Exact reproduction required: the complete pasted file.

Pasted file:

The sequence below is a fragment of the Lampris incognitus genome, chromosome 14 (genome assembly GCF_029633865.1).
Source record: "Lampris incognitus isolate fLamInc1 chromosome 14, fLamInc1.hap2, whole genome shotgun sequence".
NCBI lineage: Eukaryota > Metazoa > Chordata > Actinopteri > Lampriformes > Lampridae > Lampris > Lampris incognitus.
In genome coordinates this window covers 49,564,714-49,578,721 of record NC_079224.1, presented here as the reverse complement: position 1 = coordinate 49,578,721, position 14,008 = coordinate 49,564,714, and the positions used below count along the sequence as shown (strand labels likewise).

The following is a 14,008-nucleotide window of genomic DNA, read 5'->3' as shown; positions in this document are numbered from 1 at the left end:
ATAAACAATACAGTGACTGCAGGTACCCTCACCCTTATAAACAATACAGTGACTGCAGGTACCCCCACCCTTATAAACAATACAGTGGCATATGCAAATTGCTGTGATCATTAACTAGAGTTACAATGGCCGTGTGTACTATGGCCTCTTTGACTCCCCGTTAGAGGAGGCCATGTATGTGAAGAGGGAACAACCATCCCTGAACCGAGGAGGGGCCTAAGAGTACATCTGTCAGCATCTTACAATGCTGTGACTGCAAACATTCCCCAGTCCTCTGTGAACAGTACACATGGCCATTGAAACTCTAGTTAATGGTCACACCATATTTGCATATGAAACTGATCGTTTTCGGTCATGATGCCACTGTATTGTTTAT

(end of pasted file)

The sequence below is a fragment of the Lampris incognitus genome, chromosome 14 (genome assembly GCF_029633865.1).
Source record: "Lampris incognitus isolate fLamInc1 chromosome 14, fLamInc1.hap2, whole genome shotgun sequence".
NCBI lineage: Eukaryota > Metazoa > Chordata > Actinopteri > Lampriformes > Lampridae > Lampris > Lampris incognitus.
In genome coordinates this window covers 49,564,714-49,578,721 of record NC_079224.1, presented here as the reverse complement: position 1 = coordinate 49,578,721, position 14,008 = coordinate 49,564,714, and the positions used below count along the sequence as shown (strand labels likewise).

The following is a 14,008-nucleotide window of genomic DNA, read 5'->3' as shown; positions in this document are numbered from 1 at the left end:
ATAAACAATACAGTGACTGCAGGTACCCTCACCCTTATAAACAATACAGTGACTGCAGGTACCCCCACCCTTATAAACAATACAGTGGCATATGCAAATTGCTGTGATCATTAACTAGAGTTACAATGGCCGTGTGTACTATGGCCTCTTTGACTCCCCGTTAGAGGAGGCCATGTATGTGAAGAGGGAACAACCATCCCTGAACCGAGGAGGGGCCTAAGAGTACATCTGTCAGCATCTTACAATGCTGTGACTGCAAACATTCCCCAGTCCTCTGTGAACAGTACACATGGCCATTGAAACTCTAGTTAATGGTCACACCATATTTGCATATGAAACTGATCGTTTTCGGTCATGATGCCACTGTATTGTTTAT